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Tim Cook In Hot Soup With SEC, Awarded $57 Million By Apple

Shortly after being under heat with the Securities and Exchange Commission for the content of a private email sent to Jim Cramer of CNBC, Apple CEO Tim Cook received over $57 million worth of shares in his company for the positive performance of Apple on Wall Street over the course of the past two years. He sold none of these shares, just over half of which were retained by the company for tax purposes in accordance with a revised schedule created under Cook’s request in 2013.

According to MarketWatch, the well-protected Cook wrote in his email correspondence, “We rarely comment on moves in Apple stock. But…growth in iPhone activations has accelerated over the past few weeks.” These comments were among those said to be in violation of the SEC’s Regulation FD rule that prevents publicly traded companies from releasing information to those who could utilize that information to make a profit. “Obviously I can’t predict the future,” wrote Cook, “but our performance so far this quarter is reassuring.”

Dorsey lawyer Thomas Gorman noted in a Fortune article, “At the very least, the SEC will contact Apple to seek context for this disclosure.”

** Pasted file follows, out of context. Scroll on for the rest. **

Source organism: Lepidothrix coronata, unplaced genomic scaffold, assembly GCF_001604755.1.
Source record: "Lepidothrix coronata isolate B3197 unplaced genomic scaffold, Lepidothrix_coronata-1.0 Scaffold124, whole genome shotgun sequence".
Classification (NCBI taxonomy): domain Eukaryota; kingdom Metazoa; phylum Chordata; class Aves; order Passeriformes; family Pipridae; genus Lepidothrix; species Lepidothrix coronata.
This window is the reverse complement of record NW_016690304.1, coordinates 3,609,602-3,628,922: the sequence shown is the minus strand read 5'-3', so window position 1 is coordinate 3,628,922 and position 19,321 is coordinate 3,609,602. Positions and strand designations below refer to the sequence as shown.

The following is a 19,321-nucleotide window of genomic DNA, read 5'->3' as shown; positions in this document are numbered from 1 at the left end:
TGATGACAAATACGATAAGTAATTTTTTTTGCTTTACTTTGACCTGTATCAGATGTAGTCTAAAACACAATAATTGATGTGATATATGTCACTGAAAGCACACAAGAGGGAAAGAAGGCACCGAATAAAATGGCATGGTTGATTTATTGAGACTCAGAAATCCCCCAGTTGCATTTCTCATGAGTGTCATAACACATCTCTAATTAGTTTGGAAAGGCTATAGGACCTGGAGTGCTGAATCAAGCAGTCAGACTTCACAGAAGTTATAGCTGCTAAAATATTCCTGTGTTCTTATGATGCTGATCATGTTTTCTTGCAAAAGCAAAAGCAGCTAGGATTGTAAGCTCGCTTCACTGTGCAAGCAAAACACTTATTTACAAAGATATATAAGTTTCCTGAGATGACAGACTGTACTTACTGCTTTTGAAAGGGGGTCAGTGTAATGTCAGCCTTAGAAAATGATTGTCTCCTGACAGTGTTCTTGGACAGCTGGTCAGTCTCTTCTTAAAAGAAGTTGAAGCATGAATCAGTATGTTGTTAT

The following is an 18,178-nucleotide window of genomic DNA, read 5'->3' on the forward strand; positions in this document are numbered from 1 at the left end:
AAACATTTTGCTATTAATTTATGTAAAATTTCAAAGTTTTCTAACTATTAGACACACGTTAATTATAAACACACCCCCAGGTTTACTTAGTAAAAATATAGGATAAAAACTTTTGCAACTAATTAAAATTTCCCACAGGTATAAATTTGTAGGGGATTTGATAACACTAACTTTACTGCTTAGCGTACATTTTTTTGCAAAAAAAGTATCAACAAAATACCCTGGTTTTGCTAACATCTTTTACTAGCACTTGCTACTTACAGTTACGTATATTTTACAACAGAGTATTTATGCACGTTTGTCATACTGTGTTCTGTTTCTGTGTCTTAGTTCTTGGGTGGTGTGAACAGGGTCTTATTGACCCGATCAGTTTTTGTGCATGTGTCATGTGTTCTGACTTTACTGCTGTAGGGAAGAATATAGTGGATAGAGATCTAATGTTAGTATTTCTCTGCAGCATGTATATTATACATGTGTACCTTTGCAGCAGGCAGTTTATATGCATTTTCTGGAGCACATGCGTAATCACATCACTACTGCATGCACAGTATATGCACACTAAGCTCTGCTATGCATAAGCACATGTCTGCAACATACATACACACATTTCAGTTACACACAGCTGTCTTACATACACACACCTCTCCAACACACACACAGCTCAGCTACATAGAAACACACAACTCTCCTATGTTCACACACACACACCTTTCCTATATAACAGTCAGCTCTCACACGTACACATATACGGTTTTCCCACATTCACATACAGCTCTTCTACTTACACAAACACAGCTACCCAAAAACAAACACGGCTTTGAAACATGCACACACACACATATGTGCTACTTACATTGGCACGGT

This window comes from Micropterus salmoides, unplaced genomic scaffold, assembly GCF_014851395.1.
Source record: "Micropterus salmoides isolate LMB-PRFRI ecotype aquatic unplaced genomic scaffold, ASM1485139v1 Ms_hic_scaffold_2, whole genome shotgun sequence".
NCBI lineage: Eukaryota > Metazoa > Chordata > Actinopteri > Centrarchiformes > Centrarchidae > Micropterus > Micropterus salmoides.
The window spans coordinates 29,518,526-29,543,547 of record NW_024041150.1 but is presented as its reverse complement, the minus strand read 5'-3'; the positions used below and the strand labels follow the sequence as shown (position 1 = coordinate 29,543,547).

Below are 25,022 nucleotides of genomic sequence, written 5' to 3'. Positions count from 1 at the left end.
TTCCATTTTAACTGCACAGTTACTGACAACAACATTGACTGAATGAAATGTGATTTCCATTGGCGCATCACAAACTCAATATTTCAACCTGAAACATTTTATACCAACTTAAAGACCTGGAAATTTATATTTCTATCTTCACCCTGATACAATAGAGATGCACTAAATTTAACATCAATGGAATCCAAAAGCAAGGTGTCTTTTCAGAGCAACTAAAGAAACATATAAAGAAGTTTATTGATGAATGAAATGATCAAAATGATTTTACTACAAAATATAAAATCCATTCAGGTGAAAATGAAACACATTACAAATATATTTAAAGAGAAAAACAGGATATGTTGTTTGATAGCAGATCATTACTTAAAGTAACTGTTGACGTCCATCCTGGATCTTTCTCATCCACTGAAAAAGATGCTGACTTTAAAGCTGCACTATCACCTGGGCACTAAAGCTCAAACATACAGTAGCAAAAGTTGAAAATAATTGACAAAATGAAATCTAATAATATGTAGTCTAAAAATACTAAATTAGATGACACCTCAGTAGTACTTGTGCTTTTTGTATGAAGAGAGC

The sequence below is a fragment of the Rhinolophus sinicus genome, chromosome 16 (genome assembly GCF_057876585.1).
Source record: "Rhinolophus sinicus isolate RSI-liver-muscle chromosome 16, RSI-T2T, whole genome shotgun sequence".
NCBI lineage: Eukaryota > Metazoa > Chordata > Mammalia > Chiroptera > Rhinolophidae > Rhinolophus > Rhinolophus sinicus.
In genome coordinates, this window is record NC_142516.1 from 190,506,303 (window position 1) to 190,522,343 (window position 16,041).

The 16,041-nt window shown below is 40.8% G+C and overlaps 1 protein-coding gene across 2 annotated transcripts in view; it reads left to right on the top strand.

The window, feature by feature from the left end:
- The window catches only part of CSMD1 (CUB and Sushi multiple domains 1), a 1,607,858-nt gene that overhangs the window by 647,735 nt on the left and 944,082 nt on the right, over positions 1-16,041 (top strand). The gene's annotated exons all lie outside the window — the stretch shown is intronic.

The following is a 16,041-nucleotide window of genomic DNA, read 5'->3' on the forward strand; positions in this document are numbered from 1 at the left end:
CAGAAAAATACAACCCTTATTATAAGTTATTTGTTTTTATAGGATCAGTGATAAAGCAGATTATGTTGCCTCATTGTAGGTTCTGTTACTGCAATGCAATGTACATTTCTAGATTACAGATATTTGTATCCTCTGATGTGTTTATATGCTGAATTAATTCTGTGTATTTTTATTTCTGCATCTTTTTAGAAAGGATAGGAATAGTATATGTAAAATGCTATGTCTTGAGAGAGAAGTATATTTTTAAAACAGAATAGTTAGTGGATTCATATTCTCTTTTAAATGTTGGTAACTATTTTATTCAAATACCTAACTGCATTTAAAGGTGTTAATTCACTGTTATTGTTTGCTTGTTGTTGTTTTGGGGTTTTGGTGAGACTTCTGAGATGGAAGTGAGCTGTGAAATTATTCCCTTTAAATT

At the very least, the SEC will contact Apple to seek context for this disclosure.

This developing story hit the headlines around the same time that Cook was gifted with 560,000 shares of Apple stock as a reward for Apple’s excellent recent market performance. In total, Cook now owns over 1,170,000 shares in his own company, which are presently worth over $120 million.

Strict performance measurements were considered in the determination of Cook’s reward. Apple’s stocks finished in the top third of companies in the S&P 500 over the considered two-year time span. This means there was no deduction of the award. Had Apple fell to the middle or bottom third of this list, the award would have been cut in half or eliminated altogether, as Apple Insider noted.

Cook may have felt the incentive to keep the company’s performance high. The life of an Apple CEO is surely never dull.

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